The profitability of fur the fur trade brought more and more settlers and trappers to Canada from the
European countries. The fur trade was an incentive for expanding European claims over native lands, a way to extend dominance over the native, and the attempts of the Roman Catholic Church to convert the natives to Christianity. Those were major disruption for native society.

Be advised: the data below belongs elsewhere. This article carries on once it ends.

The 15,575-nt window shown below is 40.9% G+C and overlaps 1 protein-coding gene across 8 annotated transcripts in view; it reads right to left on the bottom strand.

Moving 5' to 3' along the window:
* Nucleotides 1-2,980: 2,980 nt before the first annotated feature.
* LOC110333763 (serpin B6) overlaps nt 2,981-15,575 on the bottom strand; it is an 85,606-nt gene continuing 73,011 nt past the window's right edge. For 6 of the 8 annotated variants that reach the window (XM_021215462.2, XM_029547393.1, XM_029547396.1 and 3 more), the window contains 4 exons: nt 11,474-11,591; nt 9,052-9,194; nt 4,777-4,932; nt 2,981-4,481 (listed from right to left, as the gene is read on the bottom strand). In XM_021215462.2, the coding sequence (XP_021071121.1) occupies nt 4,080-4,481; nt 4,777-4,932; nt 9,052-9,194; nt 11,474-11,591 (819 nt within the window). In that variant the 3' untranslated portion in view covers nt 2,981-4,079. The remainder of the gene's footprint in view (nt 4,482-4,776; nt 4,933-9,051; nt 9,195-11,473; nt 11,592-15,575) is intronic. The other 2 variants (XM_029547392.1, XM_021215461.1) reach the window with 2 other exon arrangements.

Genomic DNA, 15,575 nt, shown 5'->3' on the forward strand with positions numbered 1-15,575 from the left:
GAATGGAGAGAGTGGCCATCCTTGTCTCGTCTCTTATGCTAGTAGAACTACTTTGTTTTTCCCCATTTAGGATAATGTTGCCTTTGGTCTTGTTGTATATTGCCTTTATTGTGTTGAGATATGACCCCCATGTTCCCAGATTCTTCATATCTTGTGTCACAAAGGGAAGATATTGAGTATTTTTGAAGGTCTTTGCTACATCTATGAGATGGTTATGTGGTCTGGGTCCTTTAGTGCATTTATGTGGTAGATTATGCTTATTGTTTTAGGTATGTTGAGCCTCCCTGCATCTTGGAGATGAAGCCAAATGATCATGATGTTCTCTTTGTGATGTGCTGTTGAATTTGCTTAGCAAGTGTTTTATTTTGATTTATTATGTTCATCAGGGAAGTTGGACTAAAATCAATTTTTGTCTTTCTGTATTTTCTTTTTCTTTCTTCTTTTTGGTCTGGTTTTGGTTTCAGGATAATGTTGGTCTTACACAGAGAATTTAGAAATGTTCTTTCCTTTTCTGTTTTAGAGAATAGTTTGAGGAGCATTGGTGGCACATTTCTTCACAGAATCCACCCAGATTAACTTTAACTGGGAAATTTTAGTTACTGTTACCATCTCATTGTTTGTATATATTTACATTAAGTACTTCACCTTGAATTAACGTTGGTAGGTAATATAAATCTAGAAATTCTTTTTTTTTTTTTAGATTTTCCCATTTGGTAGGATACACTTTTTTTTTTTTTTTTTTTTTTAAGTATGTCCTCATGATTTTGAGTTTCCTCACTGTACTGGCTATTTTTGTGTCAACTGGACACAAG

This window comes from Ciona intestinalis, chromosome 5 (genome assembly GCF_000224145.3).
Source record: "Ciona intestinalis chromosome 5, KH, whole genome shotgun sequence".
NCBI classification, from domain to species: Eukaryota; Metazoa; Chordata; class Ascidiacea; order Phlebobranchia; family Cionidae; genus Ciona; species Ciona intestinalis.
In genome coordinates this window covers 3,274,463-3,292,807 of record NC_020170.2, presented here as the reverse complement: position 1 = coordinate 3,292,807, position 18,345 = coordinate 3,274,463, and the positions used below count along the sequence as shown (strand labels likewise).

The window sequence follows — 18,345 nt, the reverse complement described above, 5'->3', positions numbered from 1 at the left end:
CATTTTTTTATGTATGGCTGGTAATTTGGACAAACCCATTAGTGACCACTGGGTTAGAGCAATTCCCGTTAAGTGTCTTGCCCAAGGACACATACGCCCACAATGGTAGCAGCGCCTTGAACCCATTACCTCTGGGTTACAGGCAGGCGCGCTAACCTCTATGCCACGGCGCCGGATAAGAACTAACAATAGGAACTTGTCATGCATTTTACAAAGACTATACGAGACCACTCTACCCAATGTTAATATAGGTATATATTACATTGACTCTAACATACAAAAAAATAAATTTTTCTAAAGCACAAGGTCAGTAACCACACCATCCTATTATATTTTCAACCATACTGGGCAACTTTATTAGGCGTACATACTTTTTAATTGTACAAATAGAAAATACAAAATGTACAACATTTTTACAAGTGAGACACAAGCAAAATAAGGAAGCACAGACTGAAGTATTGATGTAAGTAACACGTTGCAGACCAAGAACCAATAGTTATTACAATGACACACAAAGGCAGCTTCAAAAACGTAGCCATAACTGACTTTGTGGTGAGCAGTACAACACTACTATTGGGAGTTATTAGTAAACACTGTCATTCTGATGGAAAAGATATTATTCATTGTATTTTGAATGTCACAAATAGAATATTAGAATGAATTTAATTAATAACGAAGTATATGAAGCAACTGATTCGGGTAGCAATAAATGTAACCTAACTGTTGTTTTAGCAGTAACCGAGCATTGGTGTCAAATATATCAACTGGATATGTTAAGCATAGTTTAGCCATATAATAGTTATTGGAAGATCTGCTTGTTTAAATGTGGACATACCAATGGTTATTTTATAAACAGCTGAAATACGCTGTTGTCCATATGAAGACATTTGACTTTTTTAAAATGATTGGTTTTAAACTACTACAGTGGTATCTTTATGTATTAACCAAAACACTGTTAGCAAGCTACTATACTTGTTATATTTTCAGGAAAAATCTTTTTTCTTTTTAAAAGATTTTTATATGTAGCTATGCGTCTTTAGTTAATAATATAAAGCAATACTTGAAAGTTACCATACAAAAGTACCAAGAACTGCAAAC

Land was cleared for settlements and the supply of fur bearing animals was threatened. As a result, the harvesting of fur bearing animals through hunting and trapping created decline in the animal population. The fur trade brought Indians useful items, such as tools, blankets and manufactured goods, but also made them suffering through the introduction of disease, firearms, loss of culture, and loss of territory. For instance, an economic historian Harold Innis argued that fur trade gave Canada its present boundaries in searching of fur especially beaver.